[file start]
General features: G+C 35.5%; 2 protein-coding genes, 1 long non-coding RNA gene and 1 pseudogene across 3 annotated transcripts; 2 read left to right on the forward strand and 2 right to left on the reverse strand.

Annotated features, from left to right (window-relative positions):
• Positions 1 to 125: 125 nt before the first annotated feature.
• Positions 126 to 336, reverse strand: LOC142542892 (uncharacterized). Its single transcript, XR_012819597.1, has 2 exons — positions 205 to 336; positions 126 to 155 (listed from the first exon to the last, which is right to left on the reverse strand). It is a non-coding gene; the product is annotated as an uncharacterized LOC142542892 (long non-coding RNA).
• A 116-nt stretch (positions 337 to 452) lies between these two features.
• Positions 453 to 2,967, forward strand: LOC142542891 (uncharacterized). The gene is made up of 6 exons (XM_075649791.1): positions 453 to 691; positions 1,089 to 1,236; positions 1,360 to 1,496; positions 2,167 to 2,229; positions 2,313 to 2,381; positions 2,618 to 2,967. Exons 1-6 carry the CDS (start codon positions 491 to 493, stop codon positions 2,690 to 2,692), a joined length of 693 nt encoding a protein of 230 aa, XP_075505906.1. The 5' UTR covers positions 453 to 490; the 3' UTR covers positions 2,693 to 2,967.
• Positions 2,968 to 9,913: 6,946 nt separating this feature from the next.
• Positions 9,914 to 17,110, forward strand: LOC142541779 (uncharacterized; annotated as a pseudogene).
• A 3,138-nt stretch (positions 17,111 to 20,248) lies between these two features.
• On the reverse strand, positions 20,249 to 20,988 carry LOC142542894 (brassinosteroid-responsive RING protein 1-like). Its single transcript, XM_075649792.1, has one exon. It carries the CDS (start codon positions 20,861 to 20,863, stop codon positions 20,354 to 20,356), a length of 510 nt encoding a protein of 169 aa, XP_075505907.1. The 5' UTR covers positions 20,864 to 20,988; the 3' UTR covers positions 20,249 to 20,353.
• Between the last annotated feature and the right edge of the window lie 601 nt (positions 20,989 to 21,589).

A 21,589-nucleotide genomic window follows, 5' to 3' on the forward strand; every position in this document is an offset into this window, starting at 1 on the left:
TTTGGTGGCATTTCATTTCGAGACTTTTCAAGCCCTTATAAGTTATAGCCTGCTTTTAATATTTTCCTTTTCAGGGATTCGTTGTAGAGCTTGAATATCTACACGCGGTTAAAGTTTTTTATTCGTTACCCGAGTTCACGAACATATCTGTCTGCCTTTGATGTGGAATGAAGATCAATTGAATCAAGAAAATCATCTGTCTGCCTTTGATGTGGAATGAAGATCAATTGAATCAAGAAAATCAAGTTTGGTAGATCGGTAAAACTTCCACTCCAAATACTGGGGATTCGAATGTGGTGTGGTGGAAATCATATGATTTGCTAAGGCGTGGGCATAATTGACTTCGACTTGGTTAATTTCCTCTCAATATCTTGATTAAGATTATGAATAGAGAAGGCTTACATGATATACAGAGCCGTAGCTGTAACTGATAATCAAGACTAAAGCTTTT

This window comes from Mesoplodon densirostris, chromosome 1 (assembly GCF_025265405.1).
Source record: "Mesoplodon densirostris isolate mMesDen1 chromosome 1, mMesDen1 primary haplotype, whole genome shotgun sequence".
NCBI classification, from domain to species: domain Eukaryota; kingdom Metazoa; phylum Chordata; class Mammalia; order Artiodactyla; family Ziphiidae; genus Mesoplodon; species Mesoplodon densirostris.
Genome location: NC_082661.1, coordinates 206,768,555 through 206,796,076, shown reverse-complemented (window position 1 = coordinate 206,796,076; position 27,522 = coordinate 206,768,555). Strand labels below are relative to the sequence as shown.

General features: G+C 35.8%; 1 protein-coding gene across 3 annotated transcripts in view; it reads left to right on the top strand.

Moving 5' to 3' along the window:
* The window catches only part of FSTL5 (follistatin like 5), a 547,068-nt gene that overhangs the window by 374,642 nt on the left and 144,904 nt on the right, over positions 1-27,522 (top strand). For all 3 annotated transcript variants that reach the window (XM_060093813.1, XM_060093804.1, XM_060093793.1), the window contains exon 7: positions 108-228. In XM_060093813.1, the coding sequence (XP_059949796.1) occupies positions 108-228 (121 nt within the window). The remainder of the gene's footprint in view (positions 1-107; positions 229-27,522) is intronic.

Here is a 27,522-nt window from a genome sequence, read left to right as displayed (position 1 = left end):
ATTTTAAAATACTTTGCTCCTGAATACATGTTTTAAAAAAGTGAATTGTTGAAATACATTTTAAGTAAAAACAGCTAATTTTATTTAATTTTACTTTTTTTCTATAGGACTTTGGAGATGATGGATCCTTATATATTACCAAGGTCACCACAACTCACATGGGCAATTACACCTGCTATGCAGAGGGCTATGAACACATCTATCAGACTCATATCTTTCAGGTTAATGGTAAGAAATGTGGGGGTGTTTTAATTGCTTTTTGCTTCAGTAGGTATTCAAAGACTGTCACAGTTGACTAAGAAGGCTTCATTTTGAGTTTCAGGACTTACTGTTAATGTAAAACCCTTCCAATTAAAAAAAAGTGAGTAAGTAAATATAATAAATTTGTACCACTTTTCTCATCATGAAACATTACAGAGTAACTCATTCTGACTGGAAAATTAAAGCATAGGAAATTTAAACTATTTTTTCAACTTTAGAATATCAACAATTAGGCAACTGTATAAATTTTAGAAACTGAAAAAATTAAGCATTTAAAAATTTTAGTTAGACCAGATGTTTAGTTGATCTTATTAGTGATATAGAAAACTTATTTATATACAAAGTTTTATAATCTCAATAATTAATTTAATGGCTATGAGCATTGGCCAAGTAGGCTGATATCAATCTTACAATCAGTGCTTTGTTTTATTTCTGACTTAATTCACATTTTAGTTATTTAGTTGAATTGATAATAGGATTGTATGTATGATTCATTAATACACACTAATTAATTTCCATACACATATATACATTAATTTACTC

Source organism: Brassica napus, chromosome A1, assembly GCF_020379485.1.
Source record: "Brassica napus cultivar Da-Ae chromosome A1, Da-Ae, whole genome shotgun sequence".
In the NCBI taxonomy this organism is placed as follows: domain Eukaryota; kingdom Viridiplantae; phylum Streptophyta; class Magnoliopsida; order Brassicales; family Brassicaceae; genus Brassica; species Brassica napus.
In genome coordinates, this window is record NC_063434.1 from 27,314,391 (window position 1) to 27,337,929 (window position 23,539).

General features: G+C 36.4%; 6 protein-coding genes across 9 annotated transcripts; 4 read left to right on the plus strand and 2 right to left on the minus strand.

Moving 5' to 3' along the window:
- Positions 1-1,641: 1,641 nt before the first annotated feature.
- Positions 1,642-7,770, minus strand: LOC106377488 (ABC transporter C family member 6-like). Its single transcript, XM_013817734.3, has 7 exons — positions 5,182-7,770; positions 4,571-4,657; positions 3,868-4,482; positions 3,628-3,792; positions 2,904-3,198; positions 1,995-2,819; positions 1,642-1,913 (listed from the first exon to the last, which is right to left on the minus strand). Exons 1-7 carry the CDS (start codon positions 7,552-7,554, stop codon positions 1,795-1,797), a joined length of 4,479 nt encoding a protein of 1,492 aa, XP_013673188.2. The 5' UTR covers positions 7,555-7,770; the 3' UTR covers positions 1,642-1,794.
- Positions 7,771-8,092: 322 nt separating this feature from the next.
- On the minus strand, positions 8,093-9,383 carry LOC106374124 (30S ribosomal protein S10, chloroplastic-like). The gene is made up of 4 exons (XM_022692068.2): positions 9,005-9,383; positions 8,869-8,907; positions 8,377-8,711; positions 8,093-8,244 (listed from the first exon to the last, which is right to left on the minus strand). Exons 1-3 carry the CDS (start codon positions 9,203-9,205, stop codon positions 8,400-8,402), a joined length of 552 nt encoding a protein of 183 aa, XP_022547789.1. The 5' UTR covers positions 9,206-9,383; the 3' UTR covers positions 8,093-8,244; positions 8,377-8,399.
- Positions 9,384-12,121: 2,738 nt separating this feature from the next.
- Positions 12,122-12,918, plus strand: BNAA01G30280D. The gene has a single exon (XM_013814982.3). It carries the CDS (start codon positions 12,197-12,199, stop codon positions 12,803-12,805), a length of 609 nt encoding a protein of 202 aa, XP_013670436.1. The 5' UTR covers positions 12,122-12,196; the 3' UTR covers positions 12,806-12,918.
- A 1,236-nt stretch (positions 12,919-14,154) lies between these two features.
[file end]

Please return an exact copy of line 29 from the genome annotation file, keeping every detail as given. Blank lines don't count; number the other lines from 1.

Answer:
- Positions 1-1,641: 1,641 nt before the first annotated feature.